The traditional Birhor economy has been based on gathering, hunting, particularly for monkeys, and making ropes out of the fibers of a particular species of vine… Despite decades of [government-sponsored] resettlement efforts, they still abandon their settlements early in the morning to wander in what’s left of their forests, only to return mostly empty handed in the evenings….
When they encounter poisonous snakes near their camps, the adults simply try to shoo them off like pets. They react with respect toward the larger animals, and blame themselves for their fears if they are attacked. Their name for themselves, “Birhor,” means “men of the forest.”
The Buid see themselves as part of a mystical continuum, in which pigs eat passive plants, people have to commit aggression against pigs and eat them in rituals which attempt to control the dangers from predatory spirits, and the spirits eat people….
The men and women periodically wrestle together on moonlit nights, in semi-ritualistic gang fights in which the men reach up the women’s skirts, and the women fight back by ganging up on a man, grappling with him and grabbing for his genitals….
The Buid avoid dyadic relationships as much as possible. When two individuals converse, they do not face one another or address comments or questions directly to the other person; instead, they may sit facing the same direction, or back-to-back, making comments that the other person may or may not respond to, depending on whether he or she agrees. Rather than contradicting the speaker, the listener may make his or her own comments on different subjects, to which the first speaker may respond or change the subject again in turn.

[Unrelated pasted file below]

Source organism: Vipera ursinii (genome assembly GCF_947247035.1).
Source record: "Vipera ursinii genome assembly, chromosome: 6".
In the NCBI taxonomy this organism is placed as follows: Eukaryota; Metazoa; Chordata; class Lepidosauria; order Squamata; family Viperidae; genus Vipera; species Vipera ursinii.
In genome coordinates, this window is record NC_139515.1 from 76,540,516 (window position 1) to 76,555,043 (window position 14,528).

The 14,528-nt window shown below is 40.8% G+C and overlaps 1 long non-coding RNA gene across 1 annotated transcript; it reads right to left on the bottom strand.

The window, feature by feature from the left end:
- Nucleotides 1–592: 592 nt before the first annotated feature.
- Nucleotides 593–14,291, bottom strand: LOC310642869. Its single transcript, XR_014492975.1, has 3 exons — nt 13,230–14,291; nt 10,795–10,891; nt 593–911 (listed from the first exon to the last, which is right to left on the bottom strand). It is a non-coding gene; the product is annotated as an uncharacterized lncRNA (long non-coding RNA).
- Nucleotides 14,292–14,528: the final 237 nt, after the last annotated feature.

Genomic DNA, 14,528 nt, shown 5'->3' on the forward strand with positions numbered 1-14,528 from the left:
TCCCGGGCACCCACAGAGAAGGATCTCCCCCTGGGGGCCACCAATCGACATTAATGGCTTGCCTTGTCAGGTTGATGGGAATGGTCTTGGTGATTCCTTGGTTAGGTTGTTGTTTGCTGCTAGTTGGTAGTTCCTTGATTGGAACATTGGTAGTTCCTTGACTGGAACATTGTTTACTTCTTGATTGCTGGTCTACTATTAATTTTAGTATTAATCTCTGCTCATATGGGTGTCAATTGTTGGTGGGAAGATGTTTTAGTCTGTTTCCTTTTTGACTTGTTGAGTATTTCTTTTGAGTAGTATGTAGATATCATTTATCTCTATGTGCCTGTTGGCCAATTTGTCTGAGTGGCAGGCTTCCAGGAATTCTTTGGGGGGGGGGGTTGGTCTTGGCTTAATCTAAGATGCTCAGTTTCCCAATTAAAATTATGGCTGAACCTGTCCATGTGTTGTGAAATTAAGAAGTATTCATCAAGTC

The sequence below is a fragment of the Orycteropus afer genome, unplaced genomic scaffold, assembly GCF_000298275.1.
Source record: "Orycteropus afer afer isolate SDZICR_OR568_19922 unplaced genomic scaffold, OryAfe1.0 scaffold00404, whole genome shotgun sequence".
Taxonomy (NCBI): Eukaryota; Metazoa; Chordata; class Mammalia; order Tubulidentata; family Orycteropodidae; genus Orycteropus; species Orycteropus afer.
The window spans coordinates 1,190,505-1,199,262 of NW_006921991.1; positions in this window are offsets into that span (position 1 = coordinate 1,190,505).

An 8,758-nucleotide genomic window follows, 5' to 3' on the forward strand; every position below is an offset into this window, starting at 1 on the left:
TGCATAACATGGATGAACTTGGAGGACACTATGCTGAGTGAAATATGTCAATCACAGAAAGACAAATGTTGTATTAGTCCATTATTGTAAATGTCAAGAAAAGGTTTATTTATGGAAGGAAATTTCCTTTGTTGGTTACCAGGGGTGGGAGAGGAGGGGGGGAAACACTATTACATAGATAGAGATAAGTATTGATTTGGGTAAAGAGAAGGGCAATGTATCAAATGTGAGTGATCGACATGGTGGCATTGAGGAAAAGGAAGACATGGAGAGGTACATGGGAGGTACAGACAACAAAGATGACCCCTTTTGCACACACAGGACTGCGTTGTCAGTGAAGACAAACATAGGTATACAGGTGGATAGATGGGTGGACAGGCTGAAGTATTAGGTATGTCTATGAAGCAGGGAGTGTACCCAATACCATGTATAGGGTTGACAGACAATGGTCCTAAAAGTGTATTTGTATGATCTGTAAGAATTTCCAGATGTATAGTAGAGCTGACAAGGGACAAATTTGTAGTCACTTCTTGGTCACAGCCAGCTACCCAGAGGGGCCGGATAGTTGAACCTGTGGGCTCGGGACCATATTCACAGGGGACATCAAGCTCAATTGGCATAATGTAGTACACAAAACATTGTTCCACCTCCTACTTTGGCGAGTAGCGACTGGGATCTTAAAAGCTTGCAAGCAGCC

The Chewong completely lack a sense of rivalry or competitiveness. While the tasks they perform together are few, and some people are naturally better able to do their jobs than others, no one makes a point of one individual’s greater ability. Hunters do not compete in the amount of meat they can bring in, and people do not comment on the abilities of others. Children do not have any competitiveness in their games. When they spin tops, they leave out the competition that characterizes the Malay top spinning game. They do not have races. But while the Chewong do not compete, they also don’t help one another, since they prefer not to be involved with each other’s work.
Social advancement among the Fipa is contingent on peacemaking and social skills, symbolized by the twice-daily meals and frequent beer-drinking sessions which men and women participate in together. During leisurely meals people eat and converse, taking food from the central bowls without intruding on their neighbor’s space and without appearing to be too eager to eat. Drinking rituals differ from eating. People carefully pass the bowls of beer around through the assembled group from one to the next, and the same principle of avoiding any appearance of greed or selfishness applies as during meals. Even when people become quite inebriated during their drinking sessions, everyone maintains the correct forms of courtesy, and people rarely if ever become violent.
N!adima, the supreme being of the G/wi, is the all-powerful creator of the universe and of all life, a remote, omniscient being who does not necessarily intervene to help people. G//amama, on the other hand, is a mean-spirited deity who showers irritability, misunderstanding, misfortune, and disease among humans. Geographically isolated in the Kalahari, and remote as they are from N!adima, the G/wi achieve security primarily from their own social acts. Their harmonious human relations counterbalance the loneliness of the universe. Harmony among humans is the practical result, as well as the dominating value, that the G/wi derive from their worldview. Their word for human, khwe-, implies friendliness, generosity, wisdom, calmness, and good humor. A person without these qualities, by definition, is inhuman.